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Piper Reed, Clubhouse Queen
My little sister, Sam, knelt on the sofa, staring out the window. Our next-door neighbors moved off base last week, and she was watching for our new neighbors to arrive.
That's the way the Navy life was. Someone was always coming and someone was always going. Before we moved to Pensacola, we'd lived in California, Texas, Guam, Mississippi, and New Hampshire. Just when a place started to feel like home, we had to leave, again.
"The moving van is here!" Sam called out.
Tori and I rushed over to the window. My older sister was twelve and boy crazy. She probably wanted some goofy guy to move next door so that she could flutter her eyelashes at him. I was hoping for a fourth-grader, another potential Gypsy Club member. I started the Gypsy Club when we lived in San Diego. I'd already recruited three members while in Pensacola.
"I hope there's a five-year-old girl, just like me, moving in," said Sam. She leaned to the far right, stretching her neck as if she expected a kindergartner to pop out of the van.
I pointed to Sam's reflection in the window. "There she is."
"Right there. She looks exactly like you."
When Sam caught on, she stuck out her chin. "I'm not stupid."
"I know. You're a prodigy--a spelling bee prodigy."
Tori gave me a shove with her elbow. "Move over, Piper. You're hogging all the space, and I can't see."
"You just take up more room," I told her. When I wanted to get back at Tori, I mentioned her chubby body.
Tori's face turned purple. "You're mean, Piper Reed!"
She was right. Since Chief left, I'd said something mean every day. That meant I'd said seven mean things because seven days had passed since our dad left for ship duty.
A big calendar hung on our kitchen wall with a red X crossed through each day. Chief would be gone six long months. Each day we took turns marking off another day. Even Mom got a turn. In the Reed household we took turns for everything. And that means I'malways in the middle because I am the middle.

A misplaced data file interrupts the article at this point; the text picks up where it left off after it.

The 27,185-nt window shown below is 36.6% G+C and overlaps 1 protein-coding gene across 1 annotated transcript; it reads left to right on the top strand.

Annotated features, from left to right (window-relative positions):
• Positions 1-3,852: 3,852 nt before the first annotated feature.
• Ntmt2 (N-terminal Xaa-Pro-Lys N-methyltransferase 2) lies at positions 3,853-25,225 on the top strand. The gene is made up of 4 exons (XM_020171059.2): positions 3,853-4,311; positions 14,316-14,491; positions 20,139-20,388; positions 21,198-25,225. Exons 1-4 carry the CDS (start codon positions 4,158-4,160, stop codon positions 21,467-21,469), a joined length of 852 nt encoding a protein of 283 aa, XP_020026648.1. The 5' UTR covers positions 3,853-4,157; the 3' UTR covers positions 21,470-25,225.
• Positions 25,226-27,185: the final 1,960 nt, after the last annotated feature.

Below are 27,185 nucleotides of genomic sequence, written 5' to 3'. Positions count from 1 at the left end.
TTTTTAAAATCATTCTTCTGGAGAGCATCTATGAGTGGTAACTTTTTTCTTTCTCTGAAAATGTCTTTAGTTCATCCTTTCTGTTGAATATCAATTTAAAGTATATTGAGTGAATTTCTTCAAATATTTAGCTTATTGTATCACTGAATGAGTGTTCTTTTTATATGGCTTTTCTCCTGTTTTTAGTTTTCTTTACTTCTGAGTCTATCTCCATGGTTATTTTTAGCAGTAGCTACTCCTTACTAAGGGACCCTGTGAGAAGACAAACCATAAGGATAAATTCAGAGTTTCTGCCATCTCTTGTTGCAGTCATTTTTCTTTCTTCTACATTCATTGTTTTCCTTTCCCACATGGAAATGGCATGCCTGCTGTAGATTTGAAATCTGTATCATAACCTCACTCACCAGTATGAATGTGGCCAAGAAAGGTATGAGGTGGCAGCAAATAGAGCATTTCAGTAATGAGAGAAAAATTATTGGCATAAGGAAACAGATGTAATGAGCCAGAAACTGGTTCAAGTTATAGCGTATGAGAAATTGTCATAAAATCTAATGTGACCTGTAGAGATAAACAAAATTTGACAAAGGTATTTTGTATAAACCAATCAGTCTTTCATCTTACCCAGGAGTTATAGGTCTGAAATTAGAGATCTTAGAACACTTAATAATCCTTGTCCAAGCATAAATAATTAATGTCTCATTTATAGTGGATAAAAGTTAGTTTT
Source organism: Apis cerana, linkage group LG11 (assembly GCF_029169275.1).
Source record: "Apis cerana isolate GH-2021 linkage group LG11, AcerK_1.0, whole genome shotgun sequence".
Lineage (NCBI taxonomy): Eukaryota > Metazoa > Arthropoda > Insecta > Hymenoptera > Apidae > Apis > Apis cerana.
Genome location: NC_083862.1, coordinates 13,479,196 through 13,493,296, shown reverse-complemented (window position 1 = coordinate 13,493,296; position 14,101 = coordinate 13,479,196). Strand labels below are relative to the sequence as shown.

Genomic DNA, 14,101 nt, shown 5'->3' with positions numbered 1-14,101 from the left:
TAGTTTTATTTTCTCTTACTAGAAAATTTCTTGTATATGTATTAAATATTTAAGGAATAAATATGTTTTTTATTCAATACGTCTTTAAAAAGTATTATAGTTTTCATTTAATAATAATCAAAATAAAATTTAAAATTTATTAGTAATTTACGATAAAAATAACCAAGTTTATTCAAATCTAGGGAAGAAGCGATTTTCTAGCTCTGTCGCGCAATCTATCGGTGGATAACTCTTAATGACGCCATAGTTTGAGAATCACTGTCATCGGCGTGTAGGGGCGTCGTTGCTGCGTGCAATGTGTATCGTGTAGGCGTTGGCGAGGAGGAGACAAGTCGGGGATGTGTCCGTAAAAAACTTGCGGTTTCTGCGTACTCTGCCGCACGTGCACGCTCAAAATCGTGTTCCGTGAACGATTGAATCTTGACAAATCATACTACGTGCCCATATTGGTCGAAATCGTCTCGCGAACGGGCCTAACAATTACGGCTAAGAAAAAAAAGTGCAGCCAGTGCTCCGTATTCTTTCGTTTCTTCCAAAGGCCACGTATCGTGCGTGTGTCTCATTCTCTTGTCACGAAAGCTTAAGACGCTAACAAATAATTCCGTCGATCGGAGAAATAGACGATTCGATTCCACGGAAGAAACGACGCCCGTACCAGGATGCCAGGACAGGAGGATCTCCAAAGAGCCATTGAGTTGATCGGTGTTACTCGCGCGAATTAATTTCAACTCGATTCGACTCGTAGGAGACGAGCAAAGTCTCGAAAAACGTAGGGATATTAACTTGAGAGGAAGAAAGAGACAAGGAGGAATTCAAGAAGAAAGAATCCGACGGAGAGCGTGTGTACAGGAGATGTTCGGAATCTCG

Mom handed the marker to me. "Go ahead, Piper. It's your turn."
"Why do I always have to be last?" Sam asked as I marked an X over November 11. I guess there were worse things than being in the middle. At least I wasn't Sam who wouldalways be the baby of the family, even when she was ninety-five years old.
"It can be fun to be last," Tori told Sam. "Haven't you heard 'Save the best for last'?"
"That's easy for you to say," I said. "You're always first."
Sam fixed her hands on her hips. "Well, I'm going to be the first one to kiss Daddy when he gets off the ship."
Mom sighed, but she wasn't paying any attention to us. She stood at the kitchen table, looking over her paint box. Monday she'd start teaching art at our school. That's when our art teacher, Mrs. Kimmel, goes on maternity leave. School would be weird having Mom there. I hoped she wouldn't ask me in front of the class if I remembered to brush my teeth.
"What about papier-mâché?" Mom asked, thumbing through newspaper scraps.
"We did papier-mâché piggy banks last week," I said. "Remember?"
Mom made a snapping noise with her tongue. "Oh, yeah. Drats!"
"Why can't they do papier-mâché again?" Tori asked.
"I want the students to make something different."
"You could let us have recess during art," I suggested.
Tori scowled. "Why would she do that?"
I shrugged. "Well, that would be different."
"We didn't do papier-mâché," said Sam.
"You didn't?" Mom sounded excited.
"Mom," I said, "think about it. Twenty kindergartners with a bunch of mush and newspaper strips? They would be a disaster."
"Oh," she said. "Good point."
Sam looked offended. "No, we won't."
"Piper is right," Mom said.
Sam frowned at me. "You spoil everything!"
"Sam, you could handle it," said Mom, "but so many of your other classmates wouldn't be able to create papier-mâché without making a huge mess."
Sam straightened her back. "That's true."